Compound Mitres

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After making the baby ac duct out of acrylic and using multiple angles (but no mitres), it got me thinking about making a lamp. I have a concept of stacking 2 pyramidal octagons on top of each other to make something approaching a globe made out of acrylic. I don’t use AutoCAD nor am I math wizard but I knew 2 things: I need a jig and I need a prototype.

I found this website to compute the angles and bevels: www.pdxtex.com/canoe/compound.htm

I found that for an 8 sided box with sides that bevel to 60 degrees I needed 3 angles to cut with.

First the easy one. The sides lean outwards at 60 degrees so I need to bevel the blade 30 degrees for the top and the bottom of each piece. That way it sits flat on the table and has a flat top which will make joining 2 of them together possible.

Next is the crosscut angle computed at 11.7 degrees and the crosscut bevel computed at 19.4 degrees. The blade gets beveled to 19.4 and the crosscut jig needs a fence angled at 11.4 degrees. Once I had the math sorted out I set out to make the crosscut jig.

For the prototype I used 1/4" plywood. I cut it into 5-1/2″ × 5″ pieces. Then I beveled the top and bottom at 30 degrees. This was a mistake because when I cross cut the angles, the top and bottom bevels were the wrong direction. No sweat – I fixed that after I finished cutting the crosscut bevels.

I like simple and this jig is about as simple as could be. I don’t have one of those crosscut sleds with all the bells and whistles. I used a piece of plywood and glued a runner to the bottom. Then I used a speed square to mark 11.7 degrees, drew a line and glued a piece of scrap to the line. Here’s the finished product.

After beveling the blade I cut the left edge off, set up a stop block and cut one side of all my pieces at once. That was easy! Now how the heck am I going to cut the other side? It took me a few minutes to figure out. I moved the jig to the left side mitre slot and then cut the right side of the jig the same way I cut the left side. Then I cut one side if my stop block and flipped it around so it fit the first side cut off each piece.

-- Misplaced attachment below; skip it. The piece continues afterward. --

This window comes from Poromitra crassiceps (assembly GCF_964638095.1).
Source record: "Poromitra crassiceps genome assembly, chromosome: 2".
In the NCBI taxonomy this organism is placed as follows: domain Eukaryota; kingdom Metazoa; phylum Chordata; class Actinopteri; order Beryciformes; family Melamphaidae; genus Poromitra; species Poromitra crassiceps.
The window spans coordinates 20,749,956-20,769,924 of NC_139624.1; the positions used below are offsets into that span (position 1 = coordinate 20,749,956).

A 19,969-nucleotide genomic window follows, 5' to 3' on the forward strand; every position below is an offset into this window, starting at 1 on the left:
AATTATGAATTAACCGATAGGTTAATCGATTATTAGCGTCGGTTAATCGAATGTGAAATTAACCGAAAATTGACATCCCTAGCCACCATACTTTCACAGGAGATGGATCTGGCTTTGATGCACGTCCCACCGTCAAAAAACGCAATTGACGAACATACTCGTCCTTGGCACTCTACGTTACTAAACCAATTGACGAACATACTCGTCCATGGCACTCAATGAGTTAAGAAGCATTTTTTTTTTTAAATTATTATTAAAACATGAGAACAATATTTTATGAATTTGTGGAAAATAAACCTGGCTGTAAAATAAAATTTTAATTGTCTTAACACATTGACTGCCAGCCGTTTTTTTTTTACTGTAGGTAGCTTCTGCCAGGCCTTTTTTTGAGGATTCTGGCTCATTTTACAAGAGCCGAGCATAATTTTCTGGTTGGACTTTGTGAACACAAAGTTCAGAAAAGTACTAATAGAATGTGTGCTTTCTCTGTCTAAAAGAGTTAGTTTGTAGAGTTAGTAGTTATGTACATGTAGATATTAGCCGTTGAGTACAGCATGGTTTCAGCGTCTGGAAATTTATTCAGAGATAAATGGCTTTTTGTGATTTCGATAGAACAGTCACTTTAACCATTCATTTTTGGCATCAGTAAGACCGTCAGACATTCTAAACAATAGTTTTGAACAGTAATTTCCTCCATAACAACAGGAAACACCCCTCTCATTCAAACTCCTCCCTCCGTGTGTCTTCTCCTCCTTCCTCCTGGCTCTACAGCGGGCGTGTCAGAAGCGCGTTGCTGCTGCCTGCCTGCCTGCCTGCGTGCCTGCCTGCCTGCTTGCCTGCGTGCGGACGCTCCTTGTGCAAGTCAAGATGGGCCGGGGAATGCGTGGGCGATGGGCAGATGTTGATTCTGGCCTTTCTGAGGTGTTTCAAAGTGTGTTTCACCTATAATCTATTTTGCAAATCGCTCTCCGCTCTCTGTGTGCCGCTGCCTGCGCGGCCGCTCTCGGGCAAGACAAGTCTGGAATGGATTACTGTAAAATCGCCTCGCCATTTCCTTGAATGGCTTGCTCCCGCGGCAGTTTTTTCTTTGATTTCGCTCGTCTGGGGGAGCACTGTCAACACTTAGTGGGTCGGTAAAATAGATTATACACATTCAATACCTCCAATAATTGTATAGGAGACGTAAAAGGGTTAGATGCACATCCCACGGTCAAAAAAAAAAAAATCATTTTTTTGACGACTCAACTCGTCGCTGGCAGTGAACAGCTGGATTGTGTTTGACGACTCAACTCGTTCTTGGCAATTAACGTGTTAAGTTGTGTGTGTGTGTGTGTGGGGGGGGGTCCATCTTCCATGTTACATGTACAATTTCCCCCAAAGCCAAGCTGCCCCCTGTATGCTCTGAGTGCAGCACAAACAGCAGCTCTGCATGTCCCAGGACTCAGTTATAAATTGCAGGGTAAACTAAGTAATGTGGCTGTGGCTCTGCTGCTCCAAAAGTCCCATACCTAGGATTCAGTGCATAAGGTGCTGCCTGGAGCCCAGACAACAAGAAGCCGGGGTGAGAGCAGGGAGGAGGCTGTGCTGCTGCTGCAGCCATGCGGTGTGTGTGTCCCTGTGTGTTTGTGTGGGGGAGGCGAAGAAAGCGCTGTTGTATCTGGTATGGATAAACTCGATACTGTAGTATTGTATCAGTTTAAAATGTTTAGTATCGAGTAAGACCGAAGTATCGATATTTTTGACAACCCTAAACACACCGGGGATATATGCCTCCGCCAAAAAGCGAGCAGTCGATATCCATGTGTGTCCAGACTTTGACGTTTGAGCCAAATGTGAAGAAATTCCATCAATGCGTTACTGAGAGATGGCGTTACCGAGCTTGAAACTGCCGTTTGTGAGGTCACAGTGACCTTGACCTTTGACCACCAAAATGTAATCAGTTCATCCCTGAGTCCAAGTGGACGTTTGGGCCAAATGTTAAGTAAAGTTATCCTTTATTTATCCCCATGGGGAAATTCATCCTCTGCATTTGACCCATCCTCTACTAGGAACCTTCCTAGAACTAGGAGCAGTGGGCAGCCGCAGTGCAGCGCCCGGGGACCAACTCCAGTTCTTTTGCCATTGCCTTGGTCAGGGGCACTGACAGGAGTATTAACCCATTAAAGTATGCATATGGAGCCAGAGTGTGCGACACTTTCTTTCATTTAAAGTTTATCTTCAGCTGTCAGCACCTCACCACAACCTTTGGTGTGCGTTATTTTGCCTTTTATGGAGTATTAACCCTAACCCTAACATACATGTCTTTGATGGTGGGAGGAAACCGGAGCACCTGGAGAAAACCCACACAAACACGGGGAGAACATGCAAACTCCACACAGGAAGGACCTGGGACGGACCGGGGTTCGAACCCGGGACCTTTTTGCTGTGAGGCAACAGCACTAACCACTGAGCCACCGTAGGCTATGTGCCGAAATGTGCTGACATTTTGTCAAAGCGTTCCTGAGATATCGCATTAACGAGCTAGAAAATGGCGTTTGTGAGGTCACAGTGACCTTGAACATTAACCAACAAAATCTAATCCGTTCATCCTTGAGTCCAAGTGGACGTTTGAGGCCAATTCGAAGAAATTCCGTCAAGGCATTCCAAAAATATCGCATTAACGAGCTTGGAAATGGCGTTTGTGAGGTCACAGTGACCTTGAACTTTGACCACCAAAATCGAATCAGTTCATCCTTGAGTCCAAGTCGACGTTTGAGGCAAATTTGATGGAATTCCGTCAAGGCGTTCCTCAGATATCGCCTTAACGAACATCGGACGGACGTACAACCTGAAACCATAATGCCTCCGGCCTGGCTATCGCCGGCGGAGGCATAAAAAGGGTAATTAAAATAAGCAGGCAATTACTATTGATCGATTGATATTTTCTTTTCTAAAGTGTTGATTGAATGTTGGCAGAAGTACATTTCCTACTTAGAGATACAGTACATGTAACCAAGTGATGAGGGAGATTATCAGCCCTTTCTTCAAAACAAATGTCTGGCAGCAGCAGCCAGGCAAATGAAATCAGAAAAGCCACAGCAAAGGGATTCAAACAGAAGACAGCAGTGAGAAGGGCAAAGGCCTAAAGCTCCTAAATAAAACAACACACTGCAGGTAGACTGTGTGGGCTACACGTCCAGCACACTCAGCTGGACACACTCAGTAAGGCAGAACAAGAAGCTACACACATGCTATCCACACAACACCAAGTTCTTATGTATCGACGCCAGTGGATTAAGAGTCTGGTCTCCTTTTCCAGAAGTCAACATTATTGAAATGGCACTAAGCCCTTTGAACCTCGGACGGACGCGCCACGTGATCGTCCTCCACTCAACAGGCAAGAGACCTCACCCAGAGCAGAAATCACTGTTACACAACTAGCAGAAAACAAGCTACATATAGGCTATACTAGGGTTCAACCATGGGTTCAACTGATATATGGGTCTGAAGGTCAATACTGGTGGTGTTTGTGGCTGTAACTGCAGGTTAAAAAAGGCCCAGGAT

Then I cut all the pieces at once. After that I went back and fixed the top and bottom bevels.

Next it was time to assemble. First I laid out all the pieces and put a syrup if masking tape on the right side of each piece. From there I glued 2 pieces at a time to make 4 assemblies. When the glue set, I put them together 2 assemblies at a time and finally the 2 halves were glued together.

They fit together precisely as promised by the website. What a great resource.

When I make the lamp i’m going to need a helping hand to assemble the pieces to get the best results. I can’t wait to see how that comes out.

For the lamp i’m going to make, there will be 2 of the things I made today stacked on top of each other with a wood base and maybe a wood top. We’ll see.

-- Losing fingers since 1969

I found a better way to glue the pieces. Instead of one at a timei taped 4 together and then glued the joints and rolled up all 4 pieces together. I could take my time with the tape to make the joint as perfect as possible instead of fumbling with it while the glue was drying and making a mess. I sanded the sheet opaque before cutting so any glue that drops out can also be sanded without hurting anything.

-- Losing fingers since 1969

Yes that website is awesome. This project would be nearly impossible by trial and error.

I already cut the acrylic but it’s going to be a few days to get the base done, which I plan to make from oak pallets that I got for free off craigslist.

-- Losing fingers since 1969

That turned out nice and tight and the jigs are nice and simple .
Hope you make that lamp soon and post it it sounds interesting .
I marked that website in my favorites .
Thanks

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